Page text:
“For too long we as an industry have been ignoring the fact that we take too long to build things, and this is because we assume that we have to get them right — but we don’t ever get them right! That’s why you see people still doing satellite data marts, still doing their own Excel spreadsheets, still doing [operational data stores]: it’s because IT can’t get it right the first time.”
Agile BI Proponent at TDWI World Conference, San Diego 2010
There is a lot of buzz in BI circles these days about “agile BI.” And it’s no secret that there have been many failed data warehousing and BI projects over the years. That being said, we are not as pessimistic as the agile proponent cited above. In fact, the successes of dozens of winners (and hundreds of contestants) in the annual TDWI Best Practices in Business Intelligence and Data Warehousing competition attest to IT’s ability to get BI right.
Why BI Initiatives Fail
Based on BI/DW industry experience and our own work with major companies in a wide range of industries, our perspective is that the root causes of many failed BI/DW initiatives include:
- failure to effectively align the BI/DW initiative with business strategies and core business processes and manage BI as a program;
- failure to define and enforce an overarching data architecture that promotes information reuse, scalability, cost-effective data management, and rapid iterative BI development;
- failure to leverage proven business process improvement and change management methods to drive the use of BI applications into core business processes that impact business results;
- failing to adapt IT policies and shared services management practices to the needs of best practices BI development;
- spending millions of dollars to bring a bunch of data into a “warehouse” in hopes that business users will figure out – after the fact – how to use that data to improve business results; and
- failure to use one of the proven best practices lifecycle methodologies taught at TDWI conferences and other venues.
Viewed in relation to the above failure points, the agile BI approaches advocated by agile proponents do little to address some of key problem areas associated with BI/DW failures. While the high degree of business engagement associated with agile BI certainly is a positive step, if we’re not careful, agile BI could amount to doing the wrong things – and still failing – more rapidly.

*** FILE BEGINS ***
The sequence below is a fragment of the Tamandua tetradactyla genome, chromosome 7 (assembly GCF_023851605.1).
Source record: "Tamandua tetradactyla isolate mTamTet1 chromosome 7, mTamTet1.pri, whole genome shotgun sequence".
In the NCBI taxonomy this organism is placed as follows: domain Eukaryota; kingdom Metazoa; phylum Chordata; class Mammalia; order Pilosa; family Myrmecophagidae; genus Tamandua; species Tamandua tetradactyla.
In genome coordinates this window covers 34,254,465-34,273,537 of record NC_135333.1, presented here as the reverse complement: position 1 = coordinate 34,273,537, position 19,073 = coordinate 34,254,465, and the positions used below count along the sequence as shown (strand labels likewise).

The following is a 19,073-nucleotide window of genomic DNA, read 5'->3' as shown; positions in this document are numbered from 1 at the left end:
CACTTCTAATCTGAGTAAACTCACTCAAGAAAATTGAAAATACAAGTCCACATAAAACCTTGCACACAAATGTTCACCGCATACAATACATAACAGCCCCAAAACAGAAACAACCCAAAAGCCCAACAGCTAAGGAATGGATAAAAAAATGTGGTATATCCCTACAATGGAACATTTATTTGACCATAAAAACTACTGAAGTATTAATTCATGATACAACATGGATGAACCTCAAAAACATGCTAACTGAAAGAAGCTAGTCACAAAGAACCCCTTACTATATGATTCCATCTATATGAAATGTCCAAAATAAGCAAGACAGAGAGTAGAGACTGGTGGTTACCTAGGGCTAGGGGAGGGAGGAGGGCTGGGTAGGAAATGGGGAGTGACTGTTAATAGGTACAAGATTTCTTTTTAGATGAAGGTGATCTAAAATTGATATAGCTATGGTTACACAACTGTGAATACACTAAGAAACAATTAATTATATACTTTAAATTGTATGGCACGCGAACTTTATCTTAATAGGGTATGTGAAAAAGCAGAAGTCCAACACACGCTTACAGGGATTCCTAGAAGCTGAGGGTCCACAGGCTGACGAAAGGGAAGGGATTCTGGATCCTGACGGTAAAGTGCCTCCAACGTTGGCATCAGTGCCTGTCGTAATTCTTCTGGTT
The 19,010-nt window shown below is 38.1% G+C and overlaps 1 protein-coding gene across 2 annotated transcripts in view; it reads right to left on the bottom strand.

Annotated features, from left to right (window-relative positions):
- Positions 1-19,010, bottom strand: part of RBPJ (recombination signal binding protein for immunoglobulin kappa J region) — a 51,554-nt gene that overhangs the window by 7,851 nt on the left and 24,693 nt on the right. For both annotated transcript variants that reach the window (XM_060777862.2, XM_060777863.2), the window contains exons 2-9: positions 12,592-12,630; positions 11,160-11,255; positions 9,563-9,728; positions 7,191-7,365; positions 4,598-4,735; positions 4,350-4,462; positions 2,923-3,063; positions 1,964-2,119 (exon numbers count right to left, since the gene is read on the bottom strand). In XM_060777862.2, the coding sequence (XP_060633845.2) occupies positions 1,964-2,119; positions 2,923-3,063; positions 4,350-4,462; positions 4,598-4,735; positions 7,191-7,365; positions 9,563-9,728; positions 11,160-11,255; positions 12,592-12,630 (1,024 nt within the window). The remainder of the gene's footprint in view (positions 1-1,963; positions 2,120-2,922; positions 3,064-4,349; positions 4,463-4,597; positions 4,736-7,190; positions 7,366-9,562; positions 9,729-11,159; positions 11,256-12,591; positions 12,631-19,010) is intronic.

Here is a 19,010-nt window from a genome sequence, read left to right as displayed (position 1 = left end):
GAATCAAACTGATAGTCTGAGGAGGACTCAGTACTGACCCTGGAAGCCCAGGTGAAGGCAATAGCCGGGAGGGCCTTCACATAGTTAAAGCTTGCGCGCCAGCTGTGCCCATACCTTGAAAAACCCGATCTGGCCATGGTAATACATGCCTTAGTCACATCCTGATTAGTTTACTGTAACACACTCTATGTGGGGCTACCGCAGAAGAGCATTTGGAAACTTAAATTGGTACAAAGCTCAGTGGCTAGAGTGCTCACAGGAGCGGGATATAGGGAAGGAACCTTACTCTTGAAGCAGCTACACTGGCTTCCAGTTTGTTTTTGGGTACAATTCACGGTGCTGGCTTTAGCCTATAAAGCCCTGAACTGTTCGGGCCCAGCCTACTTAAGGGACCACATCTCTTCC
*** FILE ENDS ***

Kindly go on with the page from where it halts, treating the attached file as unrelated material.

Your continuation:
Building a Solid BI Foundation
To avoid this risk and address the common causes of BI/DW failures, here are five things you can do to ensure your BI/DW initiative is built on a solid foundation. Collectively, these things can be done in 8-12 weeks, and sometimes less time, to set the stage for successful BI/DW agile development efforts:
- Develop a pragmatic, comprehensive BI Strategy and Roadmap aligned with both short-term and long-term business goals and strategies to ensure both a balanced business focus and a more holistic perspective on where BI opportunities exist to achieve a rapid return on investment
- Define a data architecture, leveraging a proven architecture approach that can be used during agile development to facilitate sound data management practices
- Investigate the limitations of current data sources in relation to BI information requirements, understanding where the quick-win agile projects do and do not exist
- Use a proven BI business requirements approach to ensure that there is explicit traceability between agile projects and business information requirements that align with and explicitly support key business goals and strategies
- Determine roles and responsibilities for making the necessary business process changes needed to ensure that that new BI capabilities are incorporated into the business and the potential business value of new BI capabilities is captured
- Leverage proven agile development approaches to achieve rapid high-impact BI capabilities
These proven practices address the root causes of BI/DW failures, which are the problems we need to solve to be successful in the BI world. We’ll explore these problems and approaches in more detail in future posts.